LAS VEGAS — Innovation clearly involves risks and can be costly, but knowing where to innovate is more important than figuring out how to innovate, one expert said during a keynote session at NACUSO’s annual conference here.
Nicholas Carr, former executive editor of the Harvard Business Review and author of the 2004 book Does IT Matter? Information Technology and the Corrosion of the Competitive Advantage, shared his perspective on “The Prudent Innovator.”
“Where we should innovate gets overlooked but it is the critical question,” Carr said, adding innovation “can be a stab in the dark” because there is the risk of bringing something to market that customers are not ready to adapt to.”
With their willingness to collaborate, credit unions are among the “early movers” in their networking efforts, Carr said. Forming CUSOs has helped to expand scale, temper risk and enter new areas such as in business lending and investments. Carr said some important considerations credit unions and others might want to consider going forward are identifying where bridges can be built to serve members, finding out what really distinguishes credit unions from their competitors and in what areas can the industry further collaborate.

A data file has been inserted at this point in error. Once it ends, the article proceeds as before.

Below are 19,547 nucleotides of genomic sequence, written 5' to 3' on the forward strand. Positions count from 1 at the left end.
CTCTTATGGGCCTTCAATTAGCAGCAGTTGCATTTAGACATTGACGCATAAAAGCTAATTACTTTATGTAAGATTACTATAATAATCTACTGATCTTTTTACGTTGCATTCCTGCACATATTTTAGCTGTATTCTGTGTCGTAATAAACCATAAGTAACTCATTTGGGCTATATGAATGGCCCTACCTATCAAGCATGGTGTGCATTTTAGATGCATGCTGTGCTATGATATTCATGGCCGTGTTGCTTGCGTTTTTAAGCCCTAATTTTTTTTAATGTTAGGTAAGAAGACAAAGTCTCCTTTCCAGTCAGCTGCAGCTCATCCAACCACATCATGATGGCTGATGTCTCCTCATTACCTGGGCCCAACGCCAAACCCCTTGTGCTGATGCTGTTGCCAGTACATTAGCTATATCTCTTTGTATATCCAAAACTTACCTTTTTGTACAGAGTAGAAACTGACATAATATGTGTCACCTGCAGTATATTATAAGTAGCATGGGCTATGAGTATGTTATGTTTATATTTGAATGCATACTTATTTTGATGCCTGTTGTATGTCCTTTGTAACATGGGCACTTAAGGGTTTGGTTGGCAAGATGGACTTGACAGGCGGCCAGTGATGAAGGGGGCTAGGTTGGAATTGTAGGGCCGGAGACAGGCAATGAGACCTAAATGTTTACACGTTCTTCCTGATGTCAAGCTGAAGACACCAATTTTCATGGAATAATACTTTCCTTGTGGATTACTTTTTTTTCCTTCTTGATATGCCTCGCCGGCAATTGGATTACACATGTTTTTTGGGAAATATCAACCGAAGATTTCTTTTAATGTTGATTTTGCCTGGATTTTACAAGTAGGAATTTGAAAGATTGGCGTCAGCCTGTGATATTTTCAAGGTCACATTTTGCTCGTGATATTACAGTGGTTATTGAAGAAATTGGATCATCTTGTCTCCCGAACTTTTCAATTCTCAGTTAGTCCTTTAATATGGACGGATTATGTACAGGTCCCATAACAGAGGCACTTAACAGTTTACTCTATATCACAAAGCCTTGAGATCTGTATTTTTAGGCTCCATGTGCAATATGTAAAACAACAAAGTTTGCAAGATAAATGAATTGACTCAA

“Be a bold innovator in those few areas where you can gain and maintain advantage,” Carr said, but there’s nothing wrong with imitation. “Be an imitator or collaborate where you can’t.”
In the long run, it’s more kosher to mend a disruption than to create one and Carr advises credit unions to be wary of “do-it-yourself ethics” because it can lead to “mindless competition” and creating the sometimes false premise that “everybody thinks they’re better than everybody else.” Combining the old with the new can be a strong path to innovation, Carr said, pointing to Netflix with its DVD rental system and Toyota’s hybrid cars.
“Don’t leap too far in the future,” Carr cautioned. “People tend to be overly optimistic when it comes to innovation.” –firstname.lastname@example.org